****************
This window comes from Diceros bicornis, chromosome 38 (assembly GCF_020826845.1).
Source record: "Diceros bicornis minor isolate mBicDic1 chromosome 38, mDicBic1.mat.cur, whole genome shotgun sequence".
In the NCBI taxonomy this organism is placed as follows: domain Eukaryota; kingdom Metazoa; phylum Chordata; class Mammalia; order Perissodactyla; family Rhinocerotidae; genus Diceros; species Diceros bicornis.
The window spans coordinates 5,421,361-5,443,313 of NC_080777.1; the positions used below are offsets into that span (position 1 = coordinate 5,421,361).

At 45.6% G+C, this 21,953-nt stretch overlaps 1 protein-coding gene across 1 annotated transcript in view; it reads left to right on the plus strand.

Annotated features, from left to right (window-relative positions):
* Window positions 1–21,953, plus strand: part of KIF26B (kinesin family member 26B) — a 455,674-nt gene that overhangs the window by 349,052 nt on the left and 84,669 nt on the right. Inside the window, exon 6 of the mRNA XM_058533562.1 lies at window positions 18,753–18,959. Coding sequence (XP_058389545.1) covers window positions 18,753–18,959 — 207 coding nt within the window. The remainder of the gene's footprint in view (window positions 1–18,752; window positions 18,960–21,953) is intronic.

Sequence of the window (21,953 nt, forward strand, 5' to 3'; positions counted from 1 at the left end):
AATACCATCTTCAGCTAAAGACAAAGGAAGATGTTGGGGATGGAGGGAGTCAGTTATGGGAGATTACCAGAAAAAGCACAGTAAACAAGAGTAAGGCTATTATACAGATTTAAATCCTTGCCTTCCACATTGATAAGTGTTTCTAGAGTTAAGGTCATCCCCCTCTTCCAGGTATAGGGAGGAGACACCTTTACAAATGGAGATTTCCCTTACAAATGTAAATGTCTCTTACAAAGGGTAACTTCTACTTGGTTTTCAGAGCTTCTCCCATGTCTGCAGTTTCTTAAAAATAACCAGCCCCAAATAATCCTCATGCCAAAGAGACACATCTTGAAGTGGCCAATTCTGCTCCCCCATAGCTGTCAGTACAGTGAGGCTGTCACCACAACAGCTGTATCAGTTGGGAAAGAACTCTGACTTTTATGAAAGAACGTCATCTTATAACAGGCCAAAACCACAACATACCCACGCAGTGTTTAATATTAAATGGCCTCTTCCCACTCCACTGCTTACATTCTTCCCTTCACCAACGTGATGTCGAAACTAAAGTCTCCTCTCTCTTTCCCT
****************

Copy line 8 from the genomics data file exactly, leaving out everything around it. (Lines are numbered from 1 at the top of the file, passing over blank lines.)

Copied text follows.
Sequence of the window (21,953 nt, forward strand, 5' to 3'; positions counted from 1 at the left end):